My very favourite telecoms regulator is going sane. I had my worries about it earlier this month when it appeared to have a hissy fit over people watching high-definition TV tests, but it's back in the land of the nice now. It's just announced that it wants to make low-power FM transmitters legal to use without a licence, and that it's going to stop bothering to licence CBs as well.
CB remains the forgotten child of the communications revolution, and rightly so. Once a buzzing nest of peculiar people pretending to be American truckers, it's now mostly used by a small number of peculiar people pretending to be London gangsters. When conditions are right, you can hear stuff from thousands of miles away — including, quite bizarrely, another Ofcom experiment in Northern Ireland where it's handed out CB frequencies to parish priests wanting to broadcast services to those stuck at home — but if you choose to ignore the whole sorry business your life will be not one whit the worse.
Low-power FM is a different kettle of bakelite. The sort of devices Ofcom has in mind are gadgets such as the iTrip, a tiny transmitter that plugs into your iPod and lets you tune in on any stereo radio. These have a range of about five metres, but in the eyes of the law they're just as illegal as Radio Caroline. Ridiculous, of course: they're licence-exempt in the US where they do no harm whatsoever. In fact, people have a lot of fun with them — some pioneering types wire them into their cars and put the operating frequency on their back bumper, so the person behind them in the traffic can eavesdrop.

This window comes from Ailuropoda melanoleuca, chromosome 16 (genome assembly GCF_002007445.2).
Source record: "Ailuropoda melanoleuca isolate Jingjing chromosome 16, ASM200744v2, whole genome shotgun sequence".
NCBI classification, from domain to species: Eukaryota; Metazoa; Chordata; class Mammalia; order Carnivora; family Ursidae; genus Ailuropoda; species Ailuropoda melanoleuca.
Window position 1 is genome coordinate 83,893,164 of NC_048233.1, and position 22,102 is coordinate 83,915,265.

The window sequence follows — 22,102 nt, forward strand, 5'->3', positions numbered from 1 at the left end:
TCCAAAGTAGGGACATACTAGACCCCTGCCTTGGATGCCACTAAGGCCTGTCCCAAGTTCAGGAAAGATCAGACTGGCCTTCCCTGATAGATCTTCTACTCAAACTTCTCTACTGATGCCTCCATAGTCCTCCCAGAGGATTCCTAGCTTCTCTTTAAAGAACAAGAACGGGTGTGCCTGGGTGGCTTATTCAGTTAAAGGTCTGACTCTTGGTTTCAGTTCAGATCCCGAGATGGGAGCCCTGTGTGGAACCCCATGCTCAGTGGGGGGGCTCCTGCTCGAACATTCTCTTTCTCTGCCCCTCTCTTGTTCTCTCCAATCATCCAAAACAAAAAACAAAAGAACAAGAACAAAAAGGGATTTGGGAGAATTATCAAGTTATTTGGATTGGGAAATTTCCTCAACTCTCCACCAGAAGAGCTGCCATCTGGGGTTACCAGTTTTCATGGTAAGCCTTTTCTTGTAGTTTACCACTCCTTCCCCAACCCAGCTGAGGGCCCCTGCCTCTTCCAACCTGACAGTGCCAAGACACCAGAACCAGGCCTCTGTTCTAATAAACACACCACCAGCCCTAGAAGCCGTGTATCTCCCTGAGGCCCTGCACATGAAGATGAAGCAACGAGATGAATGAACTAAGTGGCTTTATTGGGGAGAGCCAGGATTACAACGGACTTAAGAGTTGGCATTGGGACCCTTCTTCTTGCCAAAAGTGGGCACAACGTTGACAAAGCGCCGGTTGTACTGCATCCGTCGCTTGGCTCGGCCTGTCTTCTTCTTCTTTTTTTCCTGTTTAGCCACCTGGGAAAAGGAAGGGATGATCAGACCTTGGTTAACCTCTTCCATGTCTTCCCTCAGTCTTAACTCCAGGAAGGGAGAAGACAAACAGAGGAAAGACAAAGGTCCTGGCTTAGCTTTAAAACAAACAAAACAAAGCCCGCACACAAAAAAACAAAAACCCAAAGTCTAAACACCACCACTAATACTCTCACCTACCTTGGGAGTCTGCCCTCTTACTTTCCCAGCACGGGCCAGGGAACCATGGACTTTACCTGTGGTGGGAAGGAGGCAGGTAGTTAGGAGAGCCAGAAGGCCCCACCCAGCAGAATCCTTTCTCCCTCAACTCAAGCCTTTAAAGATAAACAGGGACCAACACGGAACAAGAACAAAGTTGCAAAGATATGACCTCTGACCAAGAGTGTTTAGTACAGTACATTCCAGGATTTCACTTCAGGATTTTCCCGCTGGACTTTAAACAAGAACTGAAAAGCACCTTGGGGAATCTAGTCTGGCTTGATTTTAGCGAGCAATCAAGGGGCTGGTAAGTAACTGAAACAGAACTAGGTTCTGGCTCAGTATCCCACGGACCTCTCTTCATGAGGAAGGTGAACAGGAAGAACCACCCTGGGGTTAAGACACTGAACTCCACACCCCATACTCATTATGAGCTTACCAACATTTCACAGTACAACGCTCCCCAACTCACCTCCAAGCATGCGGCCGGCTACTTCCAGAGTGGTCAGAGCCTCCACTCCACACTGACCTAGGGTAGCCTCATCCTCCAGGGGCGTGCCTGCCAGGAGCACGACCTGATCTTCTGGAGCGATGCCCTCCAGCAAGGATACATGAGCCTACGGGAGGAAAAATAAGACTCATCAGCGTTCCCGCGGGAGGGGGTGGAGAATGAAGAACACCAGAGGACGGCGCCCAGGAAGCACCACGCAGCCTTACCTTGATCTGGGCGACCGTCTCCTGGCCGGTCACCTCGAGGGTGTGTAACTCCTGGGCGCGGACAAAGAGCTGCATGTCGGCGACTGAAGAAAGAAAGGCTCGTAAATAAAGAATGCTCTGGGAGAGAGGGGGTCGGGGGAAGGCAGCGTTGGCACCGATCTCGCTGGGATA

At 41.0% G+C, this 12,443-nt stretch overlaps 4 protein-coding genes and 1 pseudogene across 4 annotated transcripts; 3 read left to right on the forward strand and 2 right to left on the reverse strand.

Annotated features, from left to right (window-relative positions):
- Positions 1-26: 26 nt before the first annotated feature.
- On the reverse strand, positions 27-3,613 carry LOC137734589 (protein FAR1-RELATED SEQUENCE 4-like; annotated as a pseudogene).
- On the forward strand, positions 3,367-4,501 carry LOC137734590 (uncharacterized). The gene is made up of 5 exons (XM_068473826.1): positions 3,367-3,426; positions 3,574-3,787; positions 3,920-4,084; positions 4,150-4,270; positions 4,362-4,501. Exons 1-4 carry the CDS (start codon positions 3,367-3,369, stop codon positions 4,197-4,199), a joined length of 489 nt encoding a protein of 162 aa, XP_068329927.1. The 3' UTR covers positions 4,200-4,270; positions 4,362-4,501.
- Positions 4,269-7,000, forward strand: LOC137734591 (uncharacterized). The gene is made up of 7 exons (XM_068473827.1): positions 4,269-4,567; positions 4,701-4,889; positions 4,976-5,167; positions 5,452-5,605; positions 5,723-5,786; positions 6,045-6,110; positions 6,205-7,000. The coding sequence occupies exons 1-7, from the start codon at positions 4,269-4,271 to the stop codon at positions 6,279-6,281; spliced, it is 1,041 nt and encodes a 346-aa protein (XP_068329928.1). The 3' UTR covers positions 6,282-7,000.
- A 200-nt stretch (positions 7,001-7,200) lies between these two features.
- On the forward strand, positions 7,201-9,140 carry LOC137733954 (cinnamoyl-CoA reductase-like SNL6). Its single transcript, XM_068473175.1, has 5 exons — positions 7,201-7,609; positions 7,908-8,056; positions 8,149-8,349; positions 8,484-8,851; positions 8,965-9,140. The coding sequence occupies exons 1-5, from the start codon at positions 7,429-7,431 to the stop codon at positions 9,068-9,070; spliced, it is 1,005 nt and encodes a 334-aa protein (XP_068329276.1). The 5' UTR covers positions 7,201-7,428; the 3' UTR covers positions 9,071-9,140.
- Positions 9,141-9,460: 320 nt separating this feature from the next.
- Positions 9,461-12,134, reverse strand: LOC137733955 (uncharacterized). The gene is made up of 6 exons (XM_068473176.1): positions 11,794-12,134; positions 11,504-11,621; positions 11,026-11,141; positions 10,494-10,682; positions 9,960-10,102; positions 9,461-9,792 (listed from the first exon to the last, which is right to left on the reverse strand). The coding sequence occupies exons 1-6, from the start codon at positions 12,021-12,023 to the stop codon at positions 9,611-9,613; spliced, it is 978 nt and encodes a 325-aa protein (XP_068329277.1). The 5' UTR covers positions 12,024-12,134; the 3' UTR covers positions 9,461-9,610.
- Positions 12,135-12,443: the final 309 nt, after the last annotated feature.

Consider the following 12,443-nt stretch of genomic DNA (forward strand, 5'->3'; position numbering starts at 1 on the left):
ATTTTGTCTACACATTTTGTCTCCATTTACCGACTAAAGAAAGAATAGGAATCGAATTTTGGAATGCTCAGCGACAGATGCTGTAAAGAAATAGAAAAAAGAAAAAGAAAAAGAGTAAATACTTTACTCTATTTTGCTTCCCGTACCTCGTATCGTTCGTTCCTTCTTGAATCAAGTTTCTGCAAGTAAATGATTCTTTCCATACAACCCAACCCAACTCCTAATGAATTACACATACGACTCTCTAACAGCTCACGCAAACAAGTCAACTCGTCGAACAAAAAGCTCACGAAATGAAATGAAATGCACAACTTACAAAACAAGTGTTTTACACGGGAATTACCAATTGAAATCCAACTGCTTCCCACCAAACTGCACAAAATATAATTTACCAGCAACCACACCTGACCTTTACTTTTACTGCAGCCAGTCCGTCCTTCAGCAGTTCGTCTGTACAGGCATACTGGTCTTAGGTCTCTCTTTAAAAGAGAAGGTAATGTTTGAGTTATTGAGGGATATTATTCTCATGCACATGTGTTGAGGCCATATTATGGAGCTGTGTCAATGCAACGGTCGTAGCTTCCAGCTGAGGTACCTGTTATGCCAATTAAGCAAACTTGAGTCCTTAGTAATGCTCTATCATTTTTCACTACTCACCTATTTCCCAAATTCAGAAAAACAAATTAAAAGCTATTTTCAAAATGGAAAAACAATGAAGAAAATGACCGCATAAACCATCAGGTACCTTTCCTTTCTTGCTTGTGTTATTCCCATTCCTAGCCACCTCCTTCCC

In practice, people have been using these devices for years in the UK without a single prosecution. From the 1970s on, there have been little transmitter kits available from the back pages of a certain class of magazine, and it's a really convenient way to pipe music all over the house. That's even more so now that we get so much of our programming over the Internet via computers; it's difficult to take your laptop into the shower, and even harder to tune the bathroom wireless into WFMU in New Jersey.
All that we need now is a decent remote control to control the audio source from anywhere in the house. Infra-red's no good and Bluetooth doesn't go through walls, so it'll have to be something like Wi-Fi. There are such things, and you can always use a PDA, but nothing that's cheap or robust. This is exactly the sort of application that the Zigbee wireless networking protocol was invented for, but nobody seems to be bothered.
Still, at least we can use our iTrips without fear of six months in the slammer. Who says the golden age of radical law reform is dead?